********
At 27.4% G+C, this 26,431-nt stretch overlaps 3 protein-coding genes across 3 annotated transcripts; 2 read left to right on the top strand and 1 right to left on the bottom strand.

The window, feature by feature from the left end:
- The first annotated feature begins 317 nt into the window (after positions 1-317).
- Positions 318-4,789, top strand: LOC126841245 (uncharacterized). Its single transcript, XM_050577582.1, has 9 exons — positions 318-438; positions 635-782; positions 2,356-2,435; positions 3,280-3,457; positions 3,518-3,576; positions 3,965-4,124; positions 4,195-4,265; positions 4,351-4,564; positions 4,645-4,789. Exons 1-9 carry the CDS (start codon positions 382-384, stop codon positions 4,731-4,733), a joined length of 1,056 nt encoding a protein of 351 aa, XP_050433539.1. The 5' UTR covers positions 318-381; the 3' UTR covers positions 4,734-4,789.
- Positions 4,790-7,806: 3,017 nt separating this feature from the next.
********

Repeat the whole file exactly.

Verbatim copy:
At 27.4% G+C, this 26,431-nt stretch overlaps 3 protein-coding genes across 3 annotated transcripts; 2 read left to right on the top strand and 1 right to left on the bottom strand.

The window, feature by feature from the left end:
- The first annotated feature begins 317 nt into the window (after positions 1-317).
- Positions 318-4,789, top strand: LOC126841245 (uncharacterized). Its single transcript, XM_050577582.1, has 9 exons — positions 318-438; positions 635-782; positions 2,356-2,435; positions 3,280-3,457; positions 3,518-3,576; positions 3,965-4,124; positions 4,195-4,265; positions 4,351-4,564; positions 4,645-4,789. Exons 1-9 carry the CDS (start codon positions 382-384, stop codon positions 4,731-4,733), a joined length of 1,056 nt encoding a protein of 351 aa, XP_050433539.1. The 5' UTR covers positions 318-381; the 3' UTR covers positions 4,734-4,789.
- Positions 4,790-7,806: 3,017 nt separating this feature from the next.